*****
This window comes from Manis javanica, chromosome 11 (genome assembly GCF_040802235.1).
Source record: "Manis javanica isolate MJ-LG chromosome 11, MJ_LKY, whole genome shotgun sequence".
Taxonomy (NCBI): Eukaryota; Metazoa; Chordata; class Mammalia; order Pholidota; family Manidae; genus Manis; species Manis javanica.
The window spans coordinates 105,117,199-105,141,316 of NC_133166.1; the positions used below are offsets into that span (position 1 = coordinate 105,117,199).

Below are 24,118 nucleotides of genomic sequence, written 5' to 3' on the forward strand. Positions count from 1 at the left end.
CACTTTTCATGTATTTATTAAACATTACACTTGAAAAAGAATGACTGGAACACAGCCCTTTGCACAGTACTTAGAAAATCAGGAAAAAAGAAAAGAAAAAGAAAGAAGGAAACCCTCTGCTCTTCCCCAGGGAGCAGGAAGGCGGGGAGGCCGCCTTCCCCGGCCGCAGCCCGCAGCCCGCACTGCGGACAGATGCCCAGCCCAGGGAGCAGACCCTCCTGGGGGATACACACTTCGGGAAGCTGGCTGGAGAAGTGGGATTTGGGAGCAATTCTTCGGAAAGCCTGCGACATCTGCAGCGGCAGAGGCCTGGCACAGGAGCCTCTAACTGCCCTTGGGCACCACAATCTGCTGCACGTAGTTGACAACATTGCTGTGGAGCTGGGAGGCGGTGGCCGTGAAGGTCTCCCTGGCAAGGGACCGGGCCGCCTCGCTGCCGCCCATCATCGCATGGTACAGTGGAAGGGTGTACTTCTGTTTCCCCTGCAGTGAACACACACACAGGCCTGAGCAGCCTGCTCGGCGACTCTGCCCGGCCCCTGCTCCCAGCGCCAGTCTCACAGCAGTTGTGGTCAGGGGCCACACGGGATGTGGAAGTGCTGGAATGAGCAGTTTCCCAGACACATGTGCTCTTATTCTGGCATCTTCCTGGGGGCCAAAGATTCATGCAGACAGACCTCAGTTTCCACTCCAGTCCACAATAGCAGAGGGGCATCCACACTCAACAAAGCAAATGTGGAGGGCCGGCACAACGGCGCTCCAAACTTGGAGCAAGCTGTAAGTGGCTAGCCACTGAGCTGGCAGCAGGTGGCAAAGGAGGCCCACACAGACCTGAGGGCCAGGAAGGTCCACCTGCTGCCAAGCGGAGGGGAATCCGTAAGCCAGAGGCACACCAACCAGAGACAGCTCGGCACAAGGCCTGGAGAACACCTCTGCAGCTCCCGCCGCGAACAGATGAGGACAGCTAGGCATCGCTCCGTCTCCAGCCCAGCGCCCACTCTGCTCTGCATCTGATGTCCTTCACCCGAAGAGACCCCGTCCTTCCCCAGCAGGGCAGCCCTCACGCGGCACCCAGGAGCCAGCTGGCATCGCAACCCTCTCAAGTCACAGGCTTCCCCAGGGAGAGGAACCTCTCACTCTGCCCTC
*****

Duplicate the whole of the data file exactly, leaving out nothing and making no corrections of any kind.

This window comes from Manis javanica, chromosome 11 (genome assembly GCF_040802235.1).
Source record: "Manis javanica isolate MJ-LG chromosome 11, MJ_LKY, whole genome shotgun sequence".
Taxonomy (NCBI): Eukaryota; Metazoa; Chordata; class Mammalia; order Pholidota; family Manidae; genus Manis; species Manis javanica.
The window spans coordinates 105,117,199-105,141,316 of NC_133166.1; the positions used below are offsets into that span (position 1 = coordinate 105,117,199).

Below are 24,118 nucleotides of genomic sequence, written 5' to 3' on the forward strand. Positions count from 1 at the left end.
CACTTTTCATGTATTTATTAAACATTACACTTGAAAAAGAATGACTGGAACACAGCCCTTTGCACAGTACTTAGAAAATCAGGAAAAAAGAAAAGAAAAAGAAAGAAGGAAACCCTCTGCTCTTCCCCAGGGAGCAGGAAGGCGGGGAGGCCGCCTTCCCCGGCCGCAGCCCGCAGCCCGCACTGCGGACAGATGCCCAGCCCAGGGAGCAGACCCTCCTGGGGGATACACACTTCGGGAAGCTGGCTGGAGAAGTGGGATTTGGGAGCAATTCTTCGGAAAGCCTGCGACATCTGCAGCGGCAGAGGCCTGGCACAGGAGCCTCTAACTGCCCTTGGGCACCACAATCTGCTGCACGTAGTTGACAACATTGCTGTGGAGCTGGGAGGCGGTGGCCGTGAAGGTCTCCCTGGCAAGGGACCGGGCCGCCTCGCTGCCGCCCATCATCGCATGGTACAGTGGAAGGGTGTACTTCTGTTTCCCCTGCAGTGAACACACACACAGGCCTGAGCAGCCTGCTCGGCGACTCTGCCCGGCCCCTGCTCCCAGCGCCAGTCTCACAGCAGTTGTGGTCAGGGGCCACACGGGATGTGGAAGTGCTGGAATGAGCAGTTTCCCAGACACATGTGCTCTTATTCTGGCATCTTCCTGGGGGCCAAAGATTCATGCAGACAGACCTCAGTTTCCACTCCAGTCCACAATAGCAGAGGGGCATCCACACTCAACAAAGCAAATGTGGAGGGCCGGCACAACGGCGCTCCAAACTTGGAGCAAGCTGTAAGTGGCTAGCCACTGAGCTGGCAGCAGGTGGCAAAGGAGGCCCACACAGACCTGAGGGCCAGGAAGGTCCACCTGCTGCCAAGCGGAGGGGAATCCGTAAGCCAGAGGCACACCAACCAGAGACAGCTCGGCACAAGGCCTGGAGAACACCTCTGCAGCTCCCGCCGCGAACAGATGAGGACAGCTAGGCATCGCTCCGTCTCCAGCCCAGCGCCCACTCTGCTCTGCATCTGATGTCCTTCACCCGAAGAGACCCCGTCCTTCCCCAGCAGGGCAGCCCTCACGCGGCACCCAGGAGCCAGCTGGCATCGCAACCCTCTCAAGTCACAGGCTTCCCCAGGGAGAGGAACCTCTCACTCTGCCCTC